Take it for a Spin

The Tibetans have an interesting variation on prayer, in the form of prayer wheels. A prayer wheel has a prayer written on it, usually many, many times, and is designed so that a person can easily spin it. The idea is that when you spin the prayer wheel it is as if you recited each copy of the prayer written on it each time it revolves. Basically it’s automated praying, but like so many things religious the automation is artificially restricted to the level of technology that was around when it was invented. In this case that’s done by telling people that if the prayer wheel is spun by an electric motor the benefits of the repeated prayers accrue to the electric company, not to the owner of the wheel.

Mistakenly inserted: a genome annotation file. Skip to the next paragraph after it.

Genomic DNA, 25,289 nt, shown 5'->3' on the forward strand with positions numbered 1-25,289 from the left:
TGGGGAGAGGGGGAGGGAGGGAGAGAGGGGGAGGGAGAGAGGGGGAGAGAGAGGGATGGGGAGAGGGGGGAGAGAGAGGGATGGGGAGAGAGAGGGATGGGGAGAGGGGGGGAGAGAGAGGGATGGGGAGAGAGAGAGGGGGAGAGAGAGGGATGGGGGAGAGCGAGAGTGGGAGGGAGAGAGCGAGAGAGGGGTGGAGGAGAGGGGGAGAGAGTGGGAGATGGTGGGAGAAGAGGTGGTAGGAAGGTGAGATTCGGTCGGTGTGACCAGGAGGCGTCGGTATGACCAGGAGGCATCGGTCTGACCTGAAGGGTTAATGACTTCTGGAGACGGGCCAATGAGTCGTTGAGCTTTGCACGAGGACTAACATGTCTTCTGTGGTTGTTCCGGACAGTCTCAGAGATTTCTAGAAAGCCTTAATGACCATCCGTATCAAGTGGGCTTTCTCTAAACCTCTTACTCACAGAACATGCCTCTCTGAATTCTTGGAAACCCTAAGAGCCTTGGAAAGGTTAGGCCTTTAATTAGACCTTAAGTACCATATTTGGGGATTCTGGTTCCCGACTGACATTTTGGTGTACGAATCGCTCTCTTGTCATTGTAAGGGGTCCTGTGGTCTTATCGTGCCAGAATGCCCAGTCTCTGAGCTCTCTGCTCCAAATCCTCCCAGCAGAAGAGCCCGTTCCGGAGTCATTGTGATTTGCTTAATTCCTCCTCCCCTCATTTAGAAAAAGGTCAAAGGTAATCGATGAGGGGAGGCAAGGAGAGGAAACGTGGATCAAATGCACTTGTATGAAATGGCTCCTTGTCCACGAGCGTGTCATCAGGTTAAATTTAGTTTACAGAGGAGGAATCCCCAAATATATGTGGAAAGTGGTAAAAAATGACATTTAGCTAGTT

God tells me that prayer wheels provide the percussion section to the daily drone of praying. The wheels tend to clack and because of the nature of their spinning the clacking has a rhythm to it. As prayers go, this makes them easier to sort of mask out than most, but even with God acknowledging that I couldn’t get her to admit that the repetition has no incremental benefit.

What I did get her to say is that prayers in general are kind of like car alarms. When car alarms were new everybody paid attention. When an alarm went off people would look, they would even come out of houses and stores to see if anything untoward was going on. But over time, as they saw time and time again, that nothing was happening, that nothing was going on, that it was a false alarm and an automated one at that, they got a lot more lax. They’d look if they were already outside and it wasn’t too far away, but that was it. Well now we’ve gotten to the point where we not only don’t look unless we’re right on top of it, mostly we just want them to shut up. And the sooner the better.

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